Among the strange figures that people the pages of Chuang-tzu are a very special class of spiritualized being. Dwelling far apart from the turbulent world of men, dining on air and sipping the dew, they share none of the anxieties of ordinary folk and have the smooth, untroubled faces of children. These "supreme men," or "perfect men," are immune to the effects of the elements, untouched by heat and cold. They possess the power of flight and are described as mounting upward with a fluttering (hsien) motion. Their effortless existence was the ultimate in autonomy, the natural spontaneity that Chuang-tzu ceaselessly applauds. These striking portraits may have been intended to be allegorical, but whatever their original meaning, these Immortals (hsien), as they came to be called, were to become the centre of great interest. Purely literary descriptions of their freedom, their breathtaking mobility, and their agelessness were construed as practical objectives by later generations. By a variety of practices, men attempted to attain these qualities in their own persons, and in time Chuang-tzu's unfettered paragons of liberty were to see themselves classified according to kind and degree in a hierarchy of the heavenly hosts (see also CHUANG-TZU in the Micropædia).

〈장자〉에서는 또한 모든 가치의 상대성이 강조된다. 만물일제(萬物一齊)의 사상, 즉 "도의 관점에서 세상을 보게 되면 이 세상에서 귀하고 천한 것의 구분이 없다"(以道觀之, 物無貴賤)는 것이다. 즉 삶과 죽음은 같으며 따라서 죽음 자체는 도에 합치되는 것으로 이해된다.



Certain concepts of ancient agrarian religion have dominated Chinese thought uninterruptedly from before the formation of the philosophic schools until the first radical break with tradition and the overthrow of dynastic rule at the beginning of the 20th century, and they are thus not specifically Taoist. The most important of these concepts are: the solidarity of nature and man; that is, the interaction between the universe and human society; the cyclical character of time and the universal rhythm and the law of return; and the worship of ancestors, the cult of Heaven, and the divine nature of the sovereign.





도가사상에서 가장 중요한 것은 자연과 인간의 합일, 다시 말하면 우주와 인간사회의 상호작용, 시간의 주기적 성격과 우주의 리듬, 복귀(反者道之動)의 법칙 등이다.


1) Concepts of the universe and natural order.

i) Cosmology.

What Lao-tzu calls the "permanent Tao" in reality is nameless. The name (ming) in ancient Chinese thought implied an evaluation assigning an object its place in a hierarchical universe. The Tao is outside these categories.

우주와 자연질서의 개념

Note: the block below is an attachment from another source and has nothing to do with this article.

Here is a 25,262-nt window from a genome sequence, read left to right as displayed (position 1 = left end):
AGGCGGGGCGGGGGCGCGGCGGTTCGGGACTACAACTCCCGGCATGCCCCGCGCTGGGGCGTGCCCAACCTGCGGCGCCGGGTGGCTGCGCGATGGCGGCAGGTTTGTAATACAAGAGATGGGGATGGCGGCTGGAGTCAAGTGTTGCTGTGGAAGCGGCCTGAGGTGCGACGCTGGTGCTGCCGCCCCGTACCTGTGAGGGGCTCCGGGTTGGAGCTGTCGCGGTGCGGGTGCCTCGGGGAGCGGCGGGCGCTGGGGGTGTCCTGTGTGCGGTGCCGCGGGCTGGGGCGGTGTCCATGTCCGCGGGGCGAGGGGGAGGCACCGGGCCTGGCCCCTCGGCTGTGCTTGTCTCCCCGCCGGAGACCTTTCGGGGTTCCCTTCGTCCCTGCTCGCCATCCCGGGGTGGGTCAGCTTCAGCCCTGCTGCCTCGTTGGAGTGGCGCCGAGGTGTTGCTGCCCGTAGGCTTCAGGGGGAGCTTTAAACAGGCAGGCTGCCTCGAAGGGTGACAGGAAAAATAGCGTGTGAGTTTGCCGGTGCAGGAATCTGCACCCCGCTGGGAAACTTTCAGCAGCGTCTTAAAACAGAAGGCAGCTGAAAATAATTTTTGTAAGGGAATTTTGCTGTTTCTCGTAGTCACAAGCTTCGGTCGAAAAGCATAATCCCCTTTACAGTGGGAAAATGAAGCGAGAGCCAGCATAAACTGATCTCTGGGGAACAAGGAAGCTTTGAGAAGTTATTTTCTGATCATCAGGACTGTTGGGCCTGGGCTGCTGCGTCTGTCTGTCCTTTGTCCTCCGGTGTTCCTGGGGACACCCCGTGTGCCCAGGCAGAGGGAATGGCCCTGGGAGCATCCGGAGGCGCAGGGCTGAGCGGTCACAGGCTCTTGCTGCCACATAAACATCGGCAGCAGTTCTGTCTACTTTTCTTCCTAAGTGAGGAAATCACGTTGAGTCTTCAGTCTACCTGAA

① 우주론 : 

It is something formlessly fashioned, that existed before Heaven and Earth; . . . Its name (ming) we do not know; Tao is the byname that we give it. Were I forced to say to what class of things it belongs I should call it Immense.

Tao is the "imperceptible, indiscernible," about which nothing can be predicated but that latently contains the forms, entities, and forces of all particular phenomena: "It was from the Nameless that Heaven and Earth sprang; the Named is the mother that rears the Ten Thousand Beings, each after its kind." The Nameless (wu-ming) and the Named (yu-ming), Not-Being (wu) and Being (yu), are interdependent and "grow out of one another."

노자는 "말할 수 있는 도는 영원불변한 도가 아니요, 이름 붙일 수 있는 이름은 언제나 변하지 않는 이름이 아니다"(道可道 非常道, 名可名 非常名)라고 했다. 이는 중국 고대사상 중에서 안정된 사회를 이룩하려면 각자의 이름[名 : 신분]에 걸맞는 내용을 갖고 책임을 져야 한다는 정명론(正名論)과는 그 범주에서 다르다. "무명(無名)은 천지의 시초요 유명(有名)은 만물의 모태(母胎)이다." 즉 무명과 유명, 무와 유는 상호의존적이며 영원한 도의 양 측면이다. 

Not-Being (wu) and Tao are not identical; wu and yu are two aspects of the permanent Tao: "in its mode of being Unseen, we will see its mysteries; in the mode of the Seen, we will see its boundaries."

Not-Being does not mean Nothingness but rather the absence of perceptible qualities; in Lao-tzu's view it is superior to Being. It is the Void (that is, empty incipience) that harbours in itself all potentialities and without which even Being lacks its efficacy.

무는 아무 것도 없음이 아니라 감지할 수 있는 질(質)이 없음을 의미한다. 노자에게서 무는 유보다 상위개념이다.

Emptiness realized in the mind of the Taoist who has freed himself from all obstructing notions and distracting passions makes the Tao act through him without obstacle. An essential characteristic that governs the Tao is spontaneity (tzu-jan), the what-is-so-of-itself, the self-so, the unconditioned. The Tao, in turn, governs the universe: "The ways of Heaven are conditioned by those of the Tao, and the ways of Tao by the Self-so."

This is the way of the saint who does not intervene but possesses the total power of spontaneous realization that is at work in the universe; of his accomplishments "everyone, throughout the country, says 'It happened of its own accord' (tzu-jan)."

ii) The microcosm-macrocosm concept.